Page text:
Caution: Both sodium bicarbonate and hydrogen peroxide can be toxic in large amounts. Also, if using for your children, encourage kids to spit out rather than swallowing the paste while brushing their teeth as ingestion of the paste may be harmful. 

Another homemade toothpaste recipe:
  • sodium bicarbonate (baking soda)
  • a few drops of olive oil
  • glycerin
  • a few drops of natural flavouring oil (peppermint oil etc)
One last recipe for you:

  • 1 tsp baking soda
  • a little bit of salt (less than the baking soda, approximately 1/2tsp)
  • some water
  • 1 drop natural flavouring/oil (spearmint, sweet orange, clove etc) (this is optional)
Combine the bicarbonate with the salt and add some water until the dry ingredients' consistency becomes similar to a toothpaste. Then use it like a toothpaste.

Caution: Even though using bicarbonate is a good way for skipping the chemicals in regular commercial toothpastes, it can damage your tooth enamel if used often due to its natural abrasive qualities. You should only use it for your teeth once or twice a week. In addition, do NOT use baking soda if you wear braces or a permanent retainer for it dissolves orthodontic glue.  

Tuesday, 22 November 2011


Below is a list by Napcan Foundation (The National Association for Prevention of Child Abuse and Neglect):
listener sign
  • Listen the way you wish to be listened to
  • Stop what you are doing and look at your child
  • Listen to what your child is saying - rather than thinking about how you will respond
  • Let your child finish - without interrupting
  • Listen with all your senses - pick up on the cues you are given
  • Together, work out what needs to happen next
  • If you don't have time to listen, don't pretend. Work out another time to talk

Some recommended listening activities with children are;
  • Go on a special outing together and listen to their thoughts and feelings
  • Wash up together
  • Let your child plan and help prepare a meal
  • Share daily activities, like walking the dog
  • Watch TV shows your child chooses and show interest in them
  • Have meals together at the table
  • Read a book together and chat about your child's thoughts and feelings

Monday, 21 November 2011


Below, I am sharing with you some safe, easy, cheap, homemade and of course environmentally friendly cleaning tips for your baby products around the house:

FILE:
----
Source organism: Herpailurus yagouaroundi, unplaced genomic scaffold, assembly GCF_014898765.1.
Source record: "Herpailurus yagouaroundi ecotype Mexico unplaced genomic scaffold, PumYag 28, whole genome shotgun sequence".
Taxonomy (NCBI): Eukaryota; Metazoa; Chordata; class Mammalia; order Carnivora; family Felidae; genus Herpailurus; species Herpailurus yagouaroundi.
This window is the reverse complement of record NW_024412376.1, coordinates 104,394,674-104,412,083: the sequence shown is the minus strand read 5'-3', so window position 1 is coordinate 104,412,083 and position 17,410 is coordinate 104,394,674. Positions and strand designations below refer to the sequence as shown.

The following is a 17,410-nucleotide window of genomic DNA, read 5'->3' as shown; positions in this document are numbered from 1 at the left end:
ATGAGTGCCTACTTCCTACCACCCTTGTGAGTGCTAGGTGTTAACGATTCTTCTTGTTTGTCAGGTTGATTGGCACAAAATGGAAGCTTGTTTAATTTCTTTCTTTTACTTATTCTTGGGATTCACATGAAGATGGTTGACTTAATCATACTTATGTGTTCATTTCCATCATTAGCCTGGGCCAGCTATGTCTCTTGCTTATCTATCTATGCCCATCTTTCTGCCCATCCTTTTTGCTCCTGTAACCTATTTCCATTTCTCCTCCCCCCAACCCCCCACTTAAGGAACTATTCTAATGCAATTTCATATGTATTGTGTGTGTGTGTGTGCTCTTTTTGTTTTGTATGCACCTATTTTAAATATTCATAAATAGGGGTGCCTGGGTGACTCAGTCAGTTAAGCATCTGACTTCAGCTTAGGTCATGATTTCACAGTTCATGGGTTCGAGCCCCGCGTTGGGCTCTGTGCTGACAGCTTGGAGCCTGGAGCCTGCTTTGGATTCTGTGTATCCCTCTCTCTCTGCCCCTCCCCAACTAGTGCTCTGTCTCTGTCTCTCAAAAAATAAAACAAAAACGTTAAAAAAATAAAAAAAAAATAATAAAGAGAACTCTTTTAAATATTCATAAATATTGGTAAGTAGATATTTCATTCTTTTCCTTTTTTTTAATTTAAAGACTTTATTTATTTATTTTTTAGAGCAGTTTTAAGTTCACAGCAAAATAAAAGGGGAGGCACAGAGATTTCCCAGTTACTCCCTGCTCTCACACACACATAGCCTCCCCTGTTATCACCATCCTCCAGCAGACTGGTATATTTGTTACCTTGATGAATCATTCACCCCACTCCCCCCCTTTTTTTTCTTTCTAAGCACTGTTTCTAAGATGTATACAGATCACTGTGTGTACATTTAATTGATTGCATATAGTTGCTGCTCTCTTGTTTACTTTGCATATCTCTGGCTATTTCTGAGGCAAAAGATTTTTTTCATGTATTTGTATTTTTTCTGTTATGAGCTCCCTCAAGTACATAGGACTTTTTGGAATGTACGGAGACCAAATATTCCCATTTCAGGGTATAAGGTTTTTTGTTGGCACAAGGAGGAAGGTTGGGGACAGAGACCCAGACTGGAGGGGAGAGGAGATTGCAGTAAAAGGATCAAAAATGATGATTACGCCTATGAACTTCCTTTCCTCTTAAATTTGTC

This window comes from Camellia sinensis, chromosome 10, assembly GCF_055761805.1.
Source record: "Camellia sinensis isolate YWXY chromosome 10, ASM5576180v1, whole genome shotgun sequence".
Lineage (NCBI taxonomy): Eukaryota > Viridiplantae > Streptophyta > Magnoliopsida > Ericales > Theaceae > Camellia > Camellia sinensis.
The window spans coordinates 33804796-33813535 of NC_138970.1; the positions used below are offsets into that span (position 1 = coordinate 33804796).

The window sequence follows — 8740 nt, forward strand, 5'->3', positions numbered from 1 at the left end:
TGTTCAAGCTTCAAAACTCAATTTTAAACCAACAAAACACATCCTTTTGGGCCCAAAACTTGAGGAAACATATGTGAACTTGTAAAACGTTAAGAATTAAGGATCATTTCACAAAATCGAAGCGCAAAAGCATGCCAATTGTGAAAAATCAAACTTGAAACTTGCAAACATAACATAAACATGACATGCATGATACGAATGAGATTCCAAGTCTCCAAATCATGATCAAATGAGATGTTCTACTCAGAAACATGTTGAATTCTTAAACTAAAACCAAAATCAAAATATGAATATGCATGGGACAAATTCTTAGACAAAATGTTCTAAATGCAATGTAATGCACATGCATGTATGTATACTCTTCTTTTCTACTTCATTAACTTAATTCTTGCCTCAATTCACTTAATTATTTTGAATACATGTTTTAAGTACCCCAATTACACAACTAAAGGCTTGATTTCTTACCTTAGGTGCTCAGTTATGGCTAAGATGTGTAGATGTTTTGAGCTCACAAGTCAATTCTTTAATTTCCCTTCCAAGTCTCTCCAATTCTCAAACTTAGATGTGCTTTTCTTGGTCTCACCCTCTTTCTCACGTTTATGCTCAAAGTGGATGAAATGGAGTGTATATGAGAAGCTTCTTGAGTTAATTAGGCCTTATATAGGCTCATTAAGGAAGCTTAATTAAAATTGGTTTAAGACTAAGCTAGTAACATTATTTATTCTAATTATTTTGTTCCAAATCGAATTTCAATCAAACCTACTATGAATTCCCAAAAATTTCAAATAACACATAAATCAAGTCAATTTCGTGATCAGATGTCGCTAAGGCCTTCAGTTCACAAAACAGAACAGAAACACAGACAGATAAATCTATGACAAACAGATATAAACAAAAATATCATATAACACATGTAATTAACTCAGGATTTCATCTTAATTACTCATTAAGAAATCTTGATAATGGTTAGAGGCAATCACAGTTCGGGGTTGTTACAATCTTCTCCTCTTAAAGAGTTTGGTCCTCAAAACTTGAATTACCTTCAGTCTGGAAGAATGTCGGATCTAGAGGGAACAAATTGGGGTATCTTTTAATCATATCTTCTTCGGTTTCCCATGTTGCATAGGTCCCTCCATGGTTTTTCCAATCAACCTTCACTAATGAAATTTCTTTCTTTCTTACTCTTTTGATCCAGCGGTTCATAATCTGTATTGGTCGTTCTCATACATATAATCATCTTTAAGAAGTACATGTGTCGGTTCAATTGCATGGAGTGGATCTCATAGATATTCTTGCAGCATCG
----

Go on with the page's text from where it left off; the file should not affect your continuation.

• Put the same amount of water and white vinegar into a bottle with a spray head. You can leave your baby's toys in this mixture for about 15 minutes before drying them. When they are dry, they are ready to be used again! 
  • Add 4 tablespoonsful of bicarbonate into a litre of warm water. Wash your little charmer's toys or pacifiers etc in this solution and then dry them before giving them to your baby again!
Note: I will be writing more on homemade cleaning products and ideas in the future as I am a bit unsure about and uncomfortable with using those harsh chemicals that are available at supermarkets. So, stay tuned!

Sunday, 20 November 2011


As a general rule we need positives to negatives at about a ratio of 9 to 1. So, spend a day noticing everything your child does right and notice the difference!

If we haven't paid much attention to this before, it is never too late, LETS START NOW!

Saturday, 19 November 2011


Playdoughs are really beneficial for toddlers and preschoolers in various ways.
handmade playdough

Easy play dough recipes
These two pictures were copied from here 

Some benefits of play-dough based games are;
  • they are good for developing their motor skills, sensory experiences, preschool skills such as poking, pinching, squeezing, rolling and cutting all of which also help with school readiness, 
  • good for their imaginative plays, 
  • useful in expressing their feelings and 
  • they are great fun! 
    • Additionally, many preschoolers would love to help making a playdough at home which has its own numerous benefits too such as encouraging and improving mathematical skills (eg. measuring, counting etc), language skills (eg. following instructions), teaching them concepts like full/empty or hot/cold and problem solving skills (eg. "I think this is too dry. What should we do?" or 'what happens when we pour water into flour?'). 
Here are a few homemade playdough recipes for you. 

Cooked Playdough

2 cups plain flour
1 cup salt
2 tablespoons cream of tartar
2 tablespoons oil
2 cups of water
Edicol colour (1/2 teaspoon)

How to do it:
Mix ingredients and cook gently stirring constantly until thick. Allow to cook and knead until smooth. Store and use.

Stretchy Playdough

Use and sort of container, cup, top or spoon
2,5 measures self raising flour
1 measure of cold water

How to do it: 
Mix together flour and water to make a lovely stretchy dough. Add more flour if necessary. Colour with Edicol dye or use spice, essence for a different sensation.

Uncooked Playdough

1 cup of salt
2 cups of plain flour
1 teaspoon colouring
1 teaspoon oil
Water to mix

1 cup of plain flour
Half a cup of salt
Half a tablepoon of cooking oil
Quarter a cup of cold water
Food colouring (optional)
Glitter (optional)

How to do it:
Place salt and flour in a bowl. Slowly add the oil and water with colouring until a dough forms. Knead until smooth.


2 cups corn flour
Cold water to mix

How to do it:
Place corn flour in a bowl and add a small amount of water until a thick dough consistency forms. Easier and fun to mix with your hands.

Glue and Paint

3 rounded tablespoons of corn flour
3 tablespoons of cold water to mix
500ml boiling water


Use any measure, eg, spoon, cup
1 part corn flour
1 part cold water to mix
3 parts boiling water to thicken

How to do it: 
In a measuring jug, mix corn flour with enough water to be runny. Add boiling water to the mixture to make 500ml stirring until thick and smooth. Use this for finger painting/glue, messy play or collage etc. or make paint by adding Edicol dye, and adding more cold water to thin.